Book Review: The Mobile Mind Shift

I was recently provided with a review copy of a book called The Mobile Mind Shift: Engineer Your Business to Win in the Mobile Moment by Ted Schadler, Josh Bernoff and Julie Ask of Forrester Research. I have to tell you, I found the book to be a fascinating look at how mobile has changed customer expectations dramatically, and how companies that want to service their customers successfully can take advantage of “mobile moments” to create improved customer experiences.

As direct sellers, we have a huge opportunity in the mobile space, and some companies are already taking advantage of this. Yet we still have a long way to go, and The Mobile Mind Shift gives a blueprint for how to design mobile applications that take into account customer (and in our case, consultant) experiences, and then design applications that anticipate needs and solve them in the moment. It’s a completely different approach than one we would take when designing our websites. Rather, this approach requires us to map out the day of our customer/consultant, and when they might be helped by something we have to offer.

As one example in the book illustrates, American Airlines mapped out what travelers do in the days and hours leading up to and after a flight, and how emotional customers might be at each of these points. They then asked, what can we do to help them on a mobile device? American then designed its mobile application using a systematic process that helped to meet these needs.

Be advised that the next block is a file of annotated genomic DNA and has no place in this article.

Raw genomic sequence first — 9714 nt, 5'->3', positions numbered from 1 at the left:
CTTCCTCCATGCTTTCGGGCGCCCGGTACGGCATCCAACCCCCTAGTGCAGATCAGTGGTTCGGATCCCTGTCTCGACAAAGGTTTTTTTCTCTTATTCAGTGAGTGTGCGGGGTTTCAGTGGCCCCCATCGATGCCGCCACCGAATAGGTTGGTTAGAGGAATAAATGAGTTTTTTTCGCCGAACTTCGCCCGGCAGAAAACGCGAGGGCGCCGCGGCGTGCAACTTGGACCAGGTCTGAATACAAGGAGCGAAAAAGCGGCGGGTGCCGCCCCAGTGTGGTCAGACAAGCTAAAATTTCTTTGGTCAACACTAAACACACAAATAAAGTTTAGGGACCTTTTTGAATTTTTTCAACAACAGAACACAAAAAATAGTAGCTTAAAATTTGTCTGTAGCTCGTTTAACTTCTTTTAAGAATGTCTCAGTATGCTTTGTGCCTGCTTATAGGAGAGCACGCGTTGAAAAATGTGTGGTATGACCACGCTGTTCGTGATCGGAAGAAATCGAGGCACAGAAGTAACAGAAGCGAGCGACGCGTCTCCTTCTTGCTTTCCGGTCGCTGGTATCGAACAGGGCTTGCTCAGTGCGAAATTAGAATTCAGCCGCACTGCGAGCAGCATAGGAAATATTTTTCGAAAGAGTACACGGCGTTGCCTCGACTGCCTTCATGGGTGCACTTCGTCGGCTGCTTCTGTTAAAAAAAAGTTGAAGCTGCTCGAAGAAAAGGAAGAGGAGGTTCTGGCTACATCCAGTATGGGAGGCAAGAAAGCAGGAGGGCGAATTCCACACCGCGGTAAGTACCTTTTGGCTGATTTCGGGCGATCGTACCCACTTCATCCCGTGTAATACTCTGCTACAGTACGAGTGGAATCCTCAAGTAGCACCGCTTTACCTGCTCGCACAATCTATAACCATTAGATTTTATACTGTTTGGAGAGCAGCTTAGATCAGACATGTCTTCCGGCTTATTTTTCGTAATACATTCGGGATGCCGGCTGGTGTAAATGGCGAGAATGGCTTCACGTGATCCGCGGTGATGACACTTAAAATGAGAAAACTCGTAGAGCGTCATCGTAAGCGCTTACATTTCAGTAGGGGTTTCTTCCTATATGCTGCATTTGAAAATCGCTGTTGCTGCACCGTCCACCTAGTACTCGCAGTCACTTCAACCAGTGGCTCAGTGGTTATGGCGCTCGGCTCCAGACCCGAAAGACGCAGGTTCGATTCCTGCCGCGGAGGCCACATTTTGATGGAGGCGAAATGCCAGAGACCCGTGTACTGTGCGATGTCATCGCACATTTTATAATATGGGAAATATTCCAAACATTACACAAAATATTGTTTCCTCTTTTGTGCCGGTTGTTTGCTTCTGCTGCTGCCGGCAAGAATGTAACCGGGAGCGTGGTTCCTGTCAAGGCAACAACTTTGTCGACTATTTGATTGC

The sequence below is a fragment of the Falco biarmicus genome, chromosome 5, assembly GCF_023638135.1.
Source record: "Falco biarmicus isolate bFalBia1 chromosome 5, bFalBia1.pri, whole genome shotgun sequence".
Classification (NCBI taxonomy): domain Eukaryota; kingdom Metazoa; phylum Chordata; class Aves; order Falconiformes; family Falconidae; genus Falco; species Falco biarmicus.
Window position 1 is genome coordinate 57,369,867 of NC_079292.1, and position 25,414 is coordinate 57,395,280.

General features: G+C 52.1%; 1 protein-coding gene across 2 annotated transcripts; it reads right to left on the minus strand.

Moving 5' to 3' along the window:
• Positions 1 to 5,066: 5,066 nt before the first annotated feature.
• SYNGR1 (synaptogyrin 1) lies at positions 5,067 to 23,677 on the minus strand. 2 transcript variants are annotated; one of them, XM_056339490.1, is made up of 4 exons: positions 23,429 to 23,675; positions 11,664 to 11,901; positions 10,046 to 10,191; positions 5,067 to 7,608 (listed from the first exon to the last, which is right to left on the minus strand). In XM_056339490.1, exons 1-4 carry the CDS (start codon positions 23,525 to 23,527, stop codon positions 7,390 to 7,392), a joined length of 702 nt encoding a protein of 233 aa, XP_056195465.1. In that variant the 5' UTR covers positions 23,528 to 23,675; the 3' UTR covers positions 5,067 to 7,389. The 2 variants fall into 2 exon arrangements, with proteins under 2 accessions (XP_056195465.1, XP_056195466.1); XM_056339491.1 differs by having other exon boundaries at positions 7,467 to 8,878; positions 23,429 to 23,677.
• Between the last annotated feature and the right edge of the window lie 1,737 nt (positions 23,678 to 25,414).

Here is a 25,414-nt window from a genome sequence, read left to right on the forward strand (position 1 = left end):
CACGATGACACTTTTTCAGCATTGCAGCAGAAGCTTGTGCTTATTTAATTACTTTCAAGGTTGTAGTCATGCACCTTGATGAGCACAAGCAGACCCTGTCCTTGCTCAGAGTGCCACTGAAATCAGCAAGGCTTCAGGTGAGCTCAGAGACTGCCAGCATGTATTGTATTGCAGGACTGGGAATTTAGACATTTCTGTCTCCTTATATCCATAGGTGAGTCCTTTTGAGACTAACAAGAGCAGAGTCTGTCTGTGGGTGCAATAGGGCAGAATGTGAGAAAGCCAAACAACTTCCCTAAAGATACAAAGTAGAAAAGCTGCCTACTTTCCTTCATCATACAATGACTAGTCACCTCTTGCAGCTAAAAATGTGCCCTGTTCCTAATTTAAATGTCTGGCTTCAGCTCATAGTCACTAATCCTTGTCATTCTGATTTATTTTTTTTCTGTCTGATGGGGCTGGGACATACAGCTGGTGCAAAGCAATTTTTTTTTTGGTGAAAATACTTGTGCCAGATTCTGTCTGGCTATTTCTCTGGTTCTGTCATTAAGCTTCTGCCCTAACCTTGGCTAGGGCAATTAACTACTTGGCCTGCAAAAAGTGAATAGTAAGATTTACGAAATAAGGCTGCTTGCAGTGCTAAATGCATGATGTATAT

From a direct sales perspective, companies might want to observe and map out the day to day activities of a direct seller as they interact with the business. What information do they need when? How can we make the business easier by providing the right information and experiences at the right time? Armed with this information, direct sellers can make better decisions about mobile applications that they might want to design.

I was fortunate enough to interview The Mobile Mind Shift author Josh Bernoff, who I had the opportunity to present with a few years ago at an Amway conference. Here is what he shared with me:

{Jen} The book is a fascinating look at how to create mobile applications based on customer experiences and expectations. While there are a number of great case studies that you share in the book, can you tell me which one was your favorite?

{Josh} We talked to so many talented people with great applications. Dwayne Chambers at Krispy Kreme was really interesting — such a simple idea, but powerful when they implemented it. And they’re no longer doing any media, just social, mobile, and digital.

{Jen} Another emphasis in the book is the importance of collecting analytics based on customer interactions with your mobile app, and including data collection as part of design. What type of data do you think is most important to consider when developing a mobile app, and what are the biggest mistakes that you think companies make when considering analytics?

{Josh} Most people collect data on the behavior of the app, and that’s always useful. But if you want to keep doing app development, you’d better collect data that shows something useful to the business, such as room nights booked or customer engagement or something like that. I think the biggest mistake is to think of analytics as something static. Much like the app itself, you have to think of what you measure as something that’s always improving.